The design of our many public services for people of all ages and interests, including advisory services, information services, digital literacy services, bookmobile and book bike services, and new approaches such as maker services, will also demonstrate our commitment to our strategic priorities. Similarly, the thoughtful design and inspiring renovation of our physical spaces will support our values and strategic priorities.
Even the way our organization handles the behind-the-scenes aspects of our administration and operations (such as policy making, finances, facility management, safety, technology, and communications and multimedia engagement) will be shaped by our pursuit of these focus areas. Finally, our efforts to make a difference in our community in the ways outlined above will be evident in how we invest in and support our library staff. Creating a staff culture marked by values such as curiosity, collaboration, and compassion will continue to be essential to our success.
Creating the strategic plan took over seven months and involved many different steps. Throughout the process, we were mindful of the following guiding principles.
Listening to people in our community grounded the entire planning process. The main topics, based on the main themes revealed from our conversations with community members, explored by the subcommittees included connectedness and belonging, civic participation, navigating a changing information landscape, healthy and supportive communities, and fostering curiosity and creativity. Another integral part of our process involved an opportunity for many leaders from the community to discuss the state of the community and its needs.
We made a commitment to hear not only from established, well-known community partners and experts, but also from those who normally do not have a voice in processes like this. We spoke with immigrants and individuals whose primary language is not English, people with low-incomes, people with disabilities, people with mental illness, and others with diverse experiences and viewpoints. Internally, we composed our staff committees to reflect various departments within the library, as well as diverse personal and professional experiences and backgrounds. We also gave all staff members an opportunity to participate in the process and voice their thoughts during a strategic planning exercise held during Staff Day 2019.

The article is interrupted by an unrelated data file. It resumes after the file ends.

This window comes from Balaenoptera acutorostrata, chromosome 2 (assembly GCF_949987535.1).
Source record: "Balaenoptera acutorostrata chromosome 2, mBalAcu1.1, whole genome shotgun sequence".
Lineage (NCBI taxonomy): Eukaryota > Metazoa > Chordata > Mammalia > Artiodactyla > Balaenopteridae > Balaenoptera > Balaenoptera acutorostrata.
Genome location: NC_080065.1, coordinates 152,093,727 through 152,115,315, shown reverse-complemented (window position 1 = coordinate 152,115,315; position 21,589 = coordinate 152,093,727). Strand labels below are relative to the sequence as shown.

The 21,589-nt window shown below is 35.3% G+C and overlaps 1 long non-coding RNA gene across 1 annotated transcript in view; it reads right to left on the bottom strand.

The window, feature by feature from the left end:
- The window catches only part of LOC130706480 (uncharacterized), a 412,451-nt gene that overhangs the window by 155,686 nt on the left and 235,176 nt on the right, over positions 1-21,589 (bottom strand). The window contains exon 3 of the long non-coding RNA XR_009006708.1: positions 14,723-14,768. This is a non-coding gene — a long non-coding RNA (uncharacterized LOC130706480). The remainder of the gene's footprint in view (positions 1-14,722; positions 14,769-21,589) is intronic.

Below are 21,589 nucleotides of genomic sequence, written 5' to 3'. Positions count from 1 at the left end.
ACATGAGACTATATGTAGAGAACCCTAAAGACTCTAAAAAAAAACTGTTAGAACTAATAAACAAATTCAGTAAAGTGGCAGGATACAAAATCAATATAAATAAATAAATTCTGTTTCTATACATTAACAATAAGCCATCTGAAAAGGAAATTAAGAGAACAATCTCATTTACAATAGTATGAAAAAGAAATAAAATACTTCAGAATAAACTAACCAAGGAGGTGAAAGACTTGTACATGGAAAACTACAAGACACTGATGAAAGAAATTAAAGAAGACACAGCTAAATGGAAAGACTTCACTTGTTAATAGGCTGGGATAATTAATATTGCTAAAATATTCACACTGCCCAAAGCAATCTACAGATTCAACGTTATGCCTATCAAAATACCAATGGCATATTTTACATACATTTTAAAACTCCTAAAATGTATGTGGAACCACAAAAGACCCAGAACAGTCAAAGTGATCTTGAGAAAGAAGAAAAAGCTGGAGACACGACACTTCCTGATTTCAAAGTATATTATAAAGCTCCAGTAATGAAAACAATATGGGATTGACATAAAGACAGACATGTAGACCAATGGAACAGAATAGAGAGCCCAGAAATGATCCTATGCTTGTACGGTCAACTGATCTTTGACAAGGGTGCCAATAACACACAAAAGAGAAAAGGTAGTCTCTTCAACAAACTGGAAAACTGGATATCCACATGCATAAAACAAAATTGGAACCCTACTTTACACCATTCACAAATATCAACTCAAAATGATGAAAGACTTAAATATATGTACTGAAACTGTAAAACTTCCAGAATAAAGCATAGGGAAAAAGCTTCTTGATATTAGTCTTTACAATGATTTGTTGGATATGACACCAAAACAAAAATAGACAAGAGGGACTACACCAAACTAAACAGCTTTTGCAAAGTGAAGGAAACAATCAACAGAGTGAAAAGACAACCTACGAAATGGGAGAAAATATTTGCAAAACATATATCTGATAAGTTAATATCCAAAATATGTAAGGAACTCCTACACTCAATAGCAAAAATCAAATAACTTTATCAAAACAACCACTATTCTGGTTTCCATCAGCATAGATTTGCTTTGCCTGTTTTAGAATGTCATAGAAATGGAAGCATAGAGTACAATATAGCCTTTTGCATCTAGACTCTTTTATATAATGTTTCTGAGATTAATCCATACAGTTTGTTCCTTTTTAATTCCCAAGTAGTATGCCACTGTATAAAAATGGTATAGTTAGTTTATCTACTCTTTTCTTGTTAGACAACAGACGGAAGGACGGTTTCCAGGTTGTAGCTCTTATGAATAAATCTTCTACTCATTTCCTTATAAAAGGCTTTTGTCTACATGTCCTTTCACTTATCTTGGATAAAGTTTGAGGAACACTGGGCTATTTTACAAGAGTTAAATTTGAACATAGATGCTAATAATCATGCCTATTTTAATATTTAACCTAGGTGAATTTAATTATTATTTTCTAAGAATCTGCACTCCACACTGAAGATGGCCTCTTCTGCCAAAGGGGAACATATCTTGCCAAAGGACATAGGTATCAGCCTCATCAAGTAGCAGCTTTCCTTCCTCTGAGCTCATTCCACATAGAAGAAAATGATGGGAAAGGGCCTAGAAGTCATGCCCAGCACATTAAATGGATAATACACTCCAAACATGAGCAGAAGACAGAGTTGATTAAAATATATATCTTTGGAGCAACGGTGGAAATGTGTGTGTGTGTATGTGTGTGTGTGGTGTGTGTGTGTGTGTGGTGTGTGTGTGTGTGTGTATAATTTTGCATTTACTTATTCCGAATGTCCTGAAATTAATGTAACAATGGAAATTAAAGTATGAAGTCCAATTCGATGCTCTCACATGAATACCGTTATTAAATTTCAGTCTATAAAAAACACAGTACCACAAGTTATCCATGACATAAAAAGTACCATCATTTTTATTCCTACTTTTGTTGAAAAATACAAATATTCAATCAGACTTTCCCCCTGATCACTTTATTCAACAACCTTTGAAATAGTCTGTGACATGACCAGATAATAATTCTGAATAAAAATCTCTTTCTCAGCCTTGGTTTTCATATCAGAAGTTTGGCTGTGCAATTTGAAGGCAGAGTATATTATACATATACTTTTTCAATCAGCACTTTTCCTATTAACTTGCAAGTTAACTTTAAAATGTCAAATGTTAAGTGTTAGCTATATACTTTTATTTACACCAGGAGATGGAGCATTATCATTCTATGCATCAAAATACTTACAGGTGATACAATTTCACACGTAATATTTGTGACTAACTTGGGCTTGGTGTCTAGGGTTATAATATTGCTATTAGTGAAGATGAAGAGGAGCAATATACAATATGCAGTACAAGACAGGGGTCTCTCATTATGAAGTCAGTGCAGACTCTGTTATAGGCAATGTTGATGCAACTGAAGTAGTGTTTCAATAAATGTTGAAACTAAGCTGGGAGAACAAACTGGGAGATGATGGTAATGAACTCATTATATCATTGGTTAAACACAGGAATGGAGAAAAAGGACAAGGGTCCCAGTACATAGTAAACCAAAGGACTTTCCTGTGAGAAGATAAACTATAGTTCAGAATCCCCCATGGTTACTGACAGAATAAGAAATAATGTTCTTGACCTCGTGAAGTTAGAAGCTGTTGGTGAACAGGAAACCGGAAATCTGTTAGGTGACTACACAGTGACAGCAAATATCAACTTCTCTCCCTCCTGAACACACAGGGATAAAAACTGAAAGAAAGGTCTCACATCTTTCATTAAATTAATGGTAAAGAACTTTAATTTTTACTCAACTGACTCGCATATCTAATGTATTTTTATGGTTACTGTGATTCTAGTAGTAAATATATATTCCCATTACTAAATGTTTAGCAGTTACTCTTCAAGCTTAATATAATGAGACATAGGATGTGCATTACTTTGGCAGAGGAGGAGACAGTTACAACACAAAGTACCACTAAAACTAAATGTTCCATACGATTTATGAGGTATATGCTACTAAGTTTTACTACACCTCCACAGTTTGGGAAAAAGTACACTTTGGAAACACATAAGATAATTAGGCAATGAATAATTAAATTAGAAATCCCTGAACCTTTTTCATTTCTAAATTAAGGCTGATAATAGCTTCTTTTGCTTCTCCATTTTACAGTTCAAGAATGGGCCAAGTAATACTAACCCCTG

Reflective and Forward-Thinking
We sought to create a process that encouraged participants to not only think about the future realities and possibilities for the library and community, but also about our recent and current work. We intentionally used questions to help participants reflect on our strengths (what can we build on?), opportunities (what are our best possible future outcomes?), and aspirations (what do we care deeply about?). We also invited experts to help us think about wider societal trends and developments that are shaping the future of our profession.
We considered many different data elements, including local demographic information and how people from different areas within Skokie use the library’s collections, programs, and services.
The intent from the start of the process was to design the strategic plan in such a way that it becomes an active, living document that informs our work at every level possible for the next three years. We discussed the structure and communication of the plan so that these values and priorities have the best chance of meaningfully impacting the work of each staff member in the library, as well as informing collaborative efforts created with our community partners.
Skokie Public Library acknowledges and thanks the following individuals and their respective organizations for participating in and supporting the strategic planning process. Many others who are not mentioned below, including members of our staff and community, as well as experts from the library profession and other fields assisted the creation of this strategic plan. This document would not have been possible if not for all of their contributions.
Skokie Public Library Board of Trustees
Mark Prosperi, President
Diana Hunter, Vice President/President Emerita
Karen Parrilli, Secretary
Eugene F. Griffin
Jonathan H. Maks, MD
Mira Barbir, Board Member
Lindsay Braddy, Assistant Access Services Manager
Gene Griffin, Board Member
Jane Hanna, Communications and Multimedia Engagement Manager
Denise Hudec, Collection Development Librarian
Nancy Kim Phillips, Community Engagement Manager
Amy Koester, Learning Experiences Manager
Richard Kong, Director (Committee Chair)
Matt MacKellar, Community Engagement Librarian
Laura McGrath, Deputy Director
Devan Parkison, Data Analysis Coordinator
Miguel Ruiz, Information Services Supervisor